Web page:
Understanding Racism in Oregon: A Workshop for the Oregon Legal Community
OWLS (Oregon Women Lawyers)
and Oregon Women Lawyers Foundation, along with
MBA Equity, Diversity & Inclusion Committee,
NIBA (Northwest Indian Bar Association),
OCLA (Oregon Chinese Lawyers Association),
OFALA (Oregon Filipino American Lawyers Association),
OGALLA (The LGBT Bar Association of Oregon),
OMLA (The Oregon Minority Lawyers Association), and
SABA (South Asian Bar Association)
invite you to a two-part workshop
with Kasia Rutledge and Rakeem Washington of Engage to Change on understanding and deepening awareness of racism as an important step to make positive change in Oregon and, specifically, in the Oregon legal community and judicial system.
Participants will examine the racism embedded in Oregon’s history, followed by an exploration of ways in which our history affects current practices, beliefs, and attitudes, and how to see and understand when racism is occurring.
Part I: The Prisms of Oregon History, Making the Invisible, Visible – Understanding Structural Racism in Oregon. This session is an intersectional and interactive examination of the pieces of Oregon laws, land use, regulations, and history that have laid the groundwork for generations of layered and embedded trauma. The session guides participants through different components of how racism in one part of Oregon history bleeds into and affects all others and how lack of intentional uncoupling and dismantling, our community continue to build on those institutions. Through this historical examination, this session pairs the pain with an acknowledgement and celebration of the progress, resilience, creativity and joy of marginalized communities.
Part II: Reflection and Refraction: Recognizing Reverberating Racism (“5R”) Workshops. Through a series of videos, small group conversations, exploratory self-reflection and storytelling, the SR workshops proceed through an analysis of anti-racism principles linked to our historical exploration. The workshops continue with an exploration of the role of power and specific exploration of the intersections of gender and race. Participants will work in small groups and pairs to explore, from their positionality and lived experience their ability to identify racism. Additionally, the 5R Series culminates with tools and extensive practice in being able to see and understand when racism is occurring and being aware in one’s body of the signs required to address trauma and racism–developing greater awareness of the numerous ways in which racism exists is the first step in seeking a more just world.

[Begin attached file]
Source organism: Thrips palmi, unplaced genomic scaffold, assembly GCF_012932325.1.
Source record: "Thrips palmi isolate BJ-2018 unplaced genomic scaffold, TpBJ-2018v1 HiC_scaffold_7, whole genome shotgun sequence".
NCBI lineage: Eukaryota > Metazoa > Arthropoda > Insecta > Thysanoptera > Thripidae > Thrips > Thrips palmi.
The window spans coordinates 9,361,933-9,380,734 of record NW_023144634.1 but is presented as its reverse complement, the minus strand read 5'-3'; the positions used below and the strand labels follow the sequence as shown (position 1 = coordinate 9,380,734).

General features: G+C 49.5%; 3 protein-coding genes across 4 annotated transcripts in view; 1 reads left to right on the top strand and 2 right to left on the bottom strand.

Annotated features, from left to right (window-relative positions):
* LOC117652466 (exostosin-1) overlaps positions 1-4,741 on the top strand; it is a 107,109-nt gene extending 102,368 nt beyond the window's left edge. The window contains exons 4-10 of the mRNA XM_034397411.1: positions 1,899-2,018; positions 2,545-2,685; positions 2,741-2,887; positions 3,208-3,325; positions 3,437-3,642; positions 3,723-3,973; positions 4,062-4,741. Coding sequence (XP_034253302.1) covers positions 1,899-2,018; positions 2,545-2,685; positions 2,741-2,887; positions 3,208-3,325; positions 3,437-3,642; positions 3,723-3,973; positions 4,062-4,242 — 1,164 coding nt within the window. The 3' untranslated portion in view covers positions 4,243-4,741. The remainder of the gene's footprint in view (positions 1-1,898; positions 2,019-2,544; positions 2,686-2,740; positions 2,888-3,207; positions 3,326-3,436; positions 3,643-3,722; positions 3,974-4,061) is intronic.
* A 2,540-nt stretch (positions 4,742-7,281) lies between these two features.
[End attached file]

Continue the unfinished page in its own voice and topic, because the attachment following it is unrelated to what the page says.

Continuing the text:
About the Trainers:
Rakeem Washington (he/him/his)
Rakeem Washington (he/him/his) is an instructor with Portland State University teaching a dual-credit course entitled “Race, Class, Gender, and Social Justice” and is also the Director of Access and Re-Entry at Portland Community College. His connections to Portland are deep, and it is rare that he is out in the community and does not run into a former student. He greets all of his former students with hugs or handshakes…and sometimes both. Prior to the beginning of his professional career, he spent hours as a volunteer, mentor, and coach with various community based organizations.